What is it about?

Babies that are born too early have incompletely developed organs, including the lungs. As a result, many premature babies require machines which breath for them. We use stem cells from the human placenta to treat premature ventilated preterm lambs who have lung disease similar to premature babies. We show that placental stem cells do not reduce the need for machines that breathe for you, but they do improve signs of injury in the lungs. The potential for easily accessed placental stem cells as a therapeutic for premature birth-related complications is promising.

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Why is it important?

We show that in conjunction with other standards of care, placental stem cells can be reparative and reverse some indications of lung injury in the premature, ventilated lungs of newborns. This early intervention with placental stem cells appears to help rebuild the distal components of the lungs which are the regions of the lungs responsible for gas exchange and breathing. In studies with extended endpoints, we might see beneficial impact of placental stem cells for ease of breathing in premature babies.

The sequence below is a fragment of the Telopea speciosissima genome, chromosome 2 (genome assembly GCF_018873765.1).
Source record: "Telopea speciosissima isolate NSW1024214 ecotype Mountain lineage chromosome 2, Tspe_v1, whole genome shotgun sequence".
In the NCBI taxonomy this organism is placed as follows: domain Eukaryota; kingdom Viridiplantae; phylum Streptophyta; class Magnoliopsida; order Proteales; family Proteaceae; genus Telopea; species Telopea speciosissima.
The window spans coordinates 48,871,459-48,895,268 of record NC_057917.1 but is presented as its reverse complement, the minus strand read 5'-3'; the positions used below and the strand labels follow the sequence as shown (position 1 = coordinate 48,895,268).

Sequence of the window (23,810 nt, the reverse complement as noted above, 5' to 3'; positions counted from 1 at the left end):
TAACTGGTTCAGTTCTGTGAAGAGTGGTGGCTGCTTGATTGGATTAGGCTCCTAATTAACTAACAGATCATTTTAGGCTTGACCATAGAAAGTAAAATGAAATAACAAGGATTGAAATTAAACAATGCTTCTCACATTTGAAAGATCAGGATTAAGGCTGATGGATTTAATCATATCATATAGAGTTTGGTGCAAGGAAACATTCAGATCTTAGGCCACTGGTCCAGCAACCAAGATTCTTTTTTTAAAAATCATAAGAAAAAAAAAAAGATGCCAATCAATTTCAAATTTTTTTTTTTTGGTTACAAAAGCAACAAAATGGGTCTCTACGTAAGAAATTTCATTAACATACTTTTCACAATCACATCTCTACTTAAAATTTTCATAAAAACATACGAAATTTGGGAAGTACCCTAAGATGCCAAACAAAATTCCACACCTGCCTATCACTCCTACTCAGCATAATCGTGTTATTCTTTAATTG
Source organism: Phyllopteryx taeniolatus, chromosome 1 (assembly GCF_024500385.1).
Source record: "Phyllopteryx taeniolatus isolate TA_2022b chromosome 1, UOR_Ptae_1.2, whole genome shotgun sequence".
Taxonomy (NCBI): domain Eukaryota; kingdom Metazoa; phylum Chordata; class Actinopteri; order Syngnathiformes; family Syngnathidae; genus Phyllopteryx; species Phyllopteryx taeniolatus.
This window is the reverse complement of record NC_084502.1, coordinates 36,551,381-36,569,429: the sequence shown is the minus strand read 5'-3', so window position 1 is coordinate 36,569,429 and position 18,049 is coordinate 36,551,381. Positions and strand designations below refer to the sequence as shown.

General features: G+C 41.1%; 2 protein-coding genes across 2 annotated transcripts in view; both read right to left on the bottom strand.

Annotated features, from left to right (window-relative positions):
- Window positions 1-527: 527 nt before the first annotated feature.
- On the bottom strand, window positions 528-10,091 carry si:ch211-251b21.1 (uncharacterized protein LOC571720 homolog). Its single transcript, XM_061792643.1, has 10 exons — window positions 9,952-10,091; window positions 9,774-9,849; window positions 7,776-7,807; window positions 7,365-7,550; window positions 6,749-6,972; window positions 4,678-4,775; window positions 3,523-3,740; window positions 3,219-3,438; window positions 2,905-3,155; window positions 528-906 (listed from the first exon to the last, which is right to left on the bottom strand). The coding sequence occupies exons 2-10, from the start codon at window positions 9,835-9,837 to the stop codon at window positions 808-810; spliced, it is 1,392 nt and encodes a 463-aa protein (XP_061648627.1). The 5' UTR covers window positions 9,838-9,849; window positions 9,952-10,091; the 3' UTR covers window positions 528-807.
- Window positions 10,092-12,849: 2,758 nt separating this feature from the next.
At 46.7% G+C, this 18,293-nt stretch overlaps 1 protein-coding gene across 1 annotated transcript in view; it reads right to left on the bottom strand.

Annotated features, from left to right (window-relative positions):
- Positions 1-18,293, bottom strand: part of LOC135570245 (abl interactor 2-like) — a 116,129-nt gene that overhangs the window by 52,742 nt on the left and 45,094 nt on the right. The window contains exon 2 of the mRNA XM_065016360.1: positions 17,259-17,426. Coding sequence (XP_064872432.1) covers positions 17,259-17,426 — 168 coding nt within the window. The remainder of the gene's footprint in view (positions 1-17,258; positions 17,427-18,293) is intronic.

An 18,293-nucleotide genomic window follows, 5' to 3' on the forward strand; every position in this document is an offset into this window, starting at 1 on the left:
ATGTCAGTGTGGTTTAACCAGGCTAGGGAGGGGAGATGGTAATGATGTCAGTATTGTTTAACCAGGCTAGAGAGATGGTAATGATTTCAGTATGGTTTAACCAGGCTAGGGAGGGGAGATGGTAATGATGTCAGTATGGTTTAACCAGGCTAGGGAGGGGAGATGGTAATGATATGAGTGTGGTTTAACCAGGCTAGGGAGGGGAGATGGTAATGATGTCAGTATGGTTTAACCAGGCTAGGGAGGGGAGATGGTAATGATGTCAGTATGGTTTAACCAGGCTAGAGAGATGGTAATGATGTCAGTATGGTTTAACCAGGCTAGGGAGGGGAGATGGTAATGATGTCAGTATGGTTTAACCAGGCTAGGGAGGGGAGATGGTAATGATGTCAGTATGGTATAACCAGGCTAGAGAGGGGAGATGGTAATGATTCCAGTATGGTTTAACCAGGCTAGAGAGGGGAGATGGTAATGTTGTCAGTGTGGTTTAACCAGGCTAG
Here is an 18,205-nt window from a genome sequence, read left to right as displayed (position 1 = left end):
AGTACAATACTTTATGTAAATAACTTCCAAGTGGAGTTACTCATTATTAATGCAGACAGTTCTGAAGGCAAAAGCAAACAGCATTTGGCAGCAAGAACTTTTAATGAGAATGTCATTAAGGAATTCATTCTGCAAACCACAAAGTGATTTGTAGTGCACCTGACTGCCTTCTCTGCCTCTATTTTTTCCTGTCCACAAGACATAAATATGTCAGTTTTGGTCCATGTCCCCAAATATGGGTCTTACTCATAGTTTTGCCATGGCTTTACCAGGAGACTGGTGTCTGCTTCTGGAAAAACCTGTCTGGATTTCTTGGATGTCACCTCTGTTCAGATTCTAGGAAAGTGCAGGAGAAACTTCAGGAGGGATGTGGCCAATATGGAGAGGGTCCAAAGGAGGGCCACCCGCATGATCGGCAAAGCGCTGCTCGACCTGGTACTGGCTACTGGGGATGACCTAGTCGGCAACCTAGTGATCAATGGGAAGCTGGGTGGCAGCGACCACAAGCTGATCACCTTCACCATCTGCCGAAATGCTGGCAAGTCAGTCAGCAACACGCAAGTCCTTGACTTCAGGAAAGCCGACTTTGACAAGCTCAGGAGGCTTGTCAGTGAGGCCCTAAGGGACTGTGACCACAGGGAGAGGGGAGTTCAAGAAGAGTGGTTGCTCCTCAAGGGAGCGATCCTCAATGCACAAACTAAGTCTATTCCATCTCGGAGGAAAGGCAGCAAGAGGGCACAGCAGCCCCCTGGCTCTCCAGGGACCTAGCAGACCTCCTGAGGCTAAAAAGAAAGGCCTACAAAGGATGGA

Placental stem cells are now being used as a therapy in Phase 2 clinical trials for babies born prematurely with established lung injury and disease. We were able to show the reparative impacts of placental stem cells using premature lambs which received identical care to premature babies in intensive care

Paris Papagianis
Monash University

Read the Original

This page is a summary of: The effect of human amnion epithelial cells on lung development and inflammation in preterm lambs exposed to antenatal inflammation, PLoS ONE, June 2021, PLOS, DOI: 10.1371/journal.pone.0253456.
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